Baseball Hall of Fame catcher Yogi Berra dies at the age of 90.
UNITED STATES (FILE) (NBC) – Yogi Berra, a Hall of Fame catcher for the New York Yankees whose mangled syntax made him one of the sports world’s most beloved and frequently quoted figures, died on Tuesday (September 22) at the age of 90, Major League Baseball said.
“We mourn the passing of Yankees icon and Hall of Famer Yogi Berra,” MLB said in a tweet.
The Yankees said in a tribute on Twitter: “We are deeply saddened by the loss of a Yankees legend and American hero.”
Lawrence Peter Berra, known to the world as Yogi, was a tough catcher and a feared clutch hitter who helped the Yankees dominate baseball from 1947 to 1963.
On a team packed with great players like Mickey Mantle and Joe DiMaggio, Berra led the Yankees in runs batted in for seven consecutive seasons.
He won the American League’s Most Valuable Player award three times in the 1950s, was a 15-time All Star and entered baseball’s Hall of Fame in 1972.
After retiring as a player, Berra became one of only six managers to lead separate American and National League teams to the World Series.
Berra’s baseball accomplishments were sometimes overshadowed by his linguistic shortcomings. His “Yogi-isms” were repeated by presidents, Wall Street titans, comedians and anyone else who wanted to sound wise, funny, folksy — or all three: “It ain’t over until it’s over.” “The future ain’t what it used to be.” “It gets late early out here.” “No one goes to that bar anymore; it’s always too crowded.”
“I don’t know why I say these things,” he once told Reuters in an interview. “But people understand me.”
At the Vatican, Berra greeted Pope John XXIII by saying “Hello, pope.” The pope replied: “Hello, Yogi.”
Berra also appeared as himself in TV ads that played on his tangled expressions to sell everything from insurance to a global credit card to the Yoo-hoo chocolate drink.
Berra was born May 12, 1925, in St. Louis, the son of poor Italian immigrants, and grew up in the city’s “Hill” Italian section. He quit school to help his family during the Depression and played baseball in local leagues.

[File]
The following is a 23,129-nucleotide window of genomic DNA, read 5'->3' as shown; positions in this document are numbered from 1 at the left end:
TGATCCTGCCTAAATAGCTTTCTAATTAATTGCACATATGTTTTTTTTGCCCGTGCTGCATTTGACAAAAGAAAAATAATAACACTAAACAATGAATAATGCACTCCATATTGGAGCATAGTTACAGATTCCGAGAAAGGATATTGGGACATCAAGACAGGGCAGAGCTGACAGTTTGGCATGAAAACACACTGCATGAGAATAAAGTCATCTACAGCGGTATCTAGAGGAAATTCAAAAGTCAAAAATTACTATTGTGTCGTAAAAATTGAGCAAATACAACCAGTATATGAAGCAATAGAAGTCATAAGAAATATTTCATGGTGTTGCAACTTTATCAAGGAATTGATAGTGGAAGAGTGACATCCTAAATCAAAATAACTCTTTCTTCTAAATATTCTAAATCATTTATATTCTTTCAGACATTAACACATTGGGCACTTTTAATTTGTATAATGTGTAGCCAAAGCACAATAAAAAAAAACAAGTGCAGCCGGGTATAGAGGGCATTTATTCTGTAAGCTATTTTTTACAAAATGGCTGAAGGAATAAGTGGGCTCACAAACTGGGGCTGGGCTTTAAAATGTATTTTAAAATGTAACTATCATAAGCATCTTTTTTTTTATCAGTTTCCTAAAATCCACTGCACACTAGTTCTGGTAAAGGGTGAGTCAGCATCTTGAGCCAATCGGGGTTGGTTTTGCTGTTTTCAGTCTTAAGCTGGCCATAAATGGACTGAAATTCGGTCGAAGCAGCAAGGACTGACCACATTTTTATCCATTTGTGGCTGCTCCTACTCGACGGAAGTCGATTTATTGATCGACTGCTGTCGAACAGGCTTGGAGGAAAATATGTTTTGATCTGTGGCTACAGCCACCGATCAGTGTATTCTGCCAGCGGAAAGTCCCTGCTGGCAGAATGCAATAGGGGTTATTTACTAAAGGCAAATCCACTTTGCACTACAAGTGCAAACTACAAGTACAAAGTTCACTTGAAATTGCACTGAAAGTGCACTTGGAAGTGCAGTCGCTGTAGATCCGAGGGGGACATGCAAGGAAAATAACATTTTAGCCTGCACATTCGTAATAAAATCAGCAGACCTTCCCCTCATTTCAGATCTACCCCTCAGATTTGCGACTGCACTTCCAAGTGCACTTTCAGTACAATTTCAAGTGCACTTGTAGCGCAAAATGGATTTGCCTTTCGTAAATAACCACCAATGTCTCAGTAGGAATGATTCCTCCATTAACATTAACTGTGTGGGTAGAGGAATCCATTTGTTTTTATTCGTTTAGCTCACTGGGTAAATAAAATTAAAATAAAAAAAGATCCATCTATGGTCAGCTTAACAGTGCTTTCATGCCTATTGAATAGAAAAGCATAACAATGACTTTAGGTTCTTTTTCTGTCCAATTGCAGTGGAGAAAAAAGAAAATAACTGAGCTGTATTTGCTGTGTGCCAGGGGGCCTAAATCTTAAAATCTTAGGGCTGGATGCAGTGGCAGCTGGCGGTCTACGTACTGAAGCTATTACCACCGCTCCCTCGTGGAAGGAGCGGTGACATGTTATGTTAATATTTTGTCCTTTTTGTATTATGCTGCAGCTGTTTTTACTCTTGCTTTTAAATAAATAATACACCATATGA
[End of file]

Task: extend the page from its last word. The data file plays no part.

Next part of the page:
He often told the story of a friend who said he resembled a Hindu holy man, or yogi, whenever he sat around with arms and legs crossed waiting to bat, and the name stuck.
The Yankees signed Berra for $500 in 1942 and assigned him to the team’s minor league affiliates. He later enlisted in the Navy and was a gunner’s mate in the D-Day landings on June 6, 1944. After the war he became a Yankee regular by 1947.
His career coincided with a period of Yankees dominance, and he appeared in 14 World Series. He won 10 championships and established records for World Series games in at bats, hits, doubles, singles and games caught.
Berra was the catcher in one of the greatest games in baseball history, Don Larsen’s perfect game in the 1956 World Series against the Brooklyn Dodgers.
He later managed both the Yankees and their cross-town rivals, the New York Mets, to World Series appearances.
In 1999 he was included in a list of the 100 greatest baseball players compiled by The Sporting News, and fans voted him onto baseball’s All-Century team.
Berra was married to Carmen Berra from 1949 until her death in 2014. They had three sons, one of whom, Dale, played in the major leagues.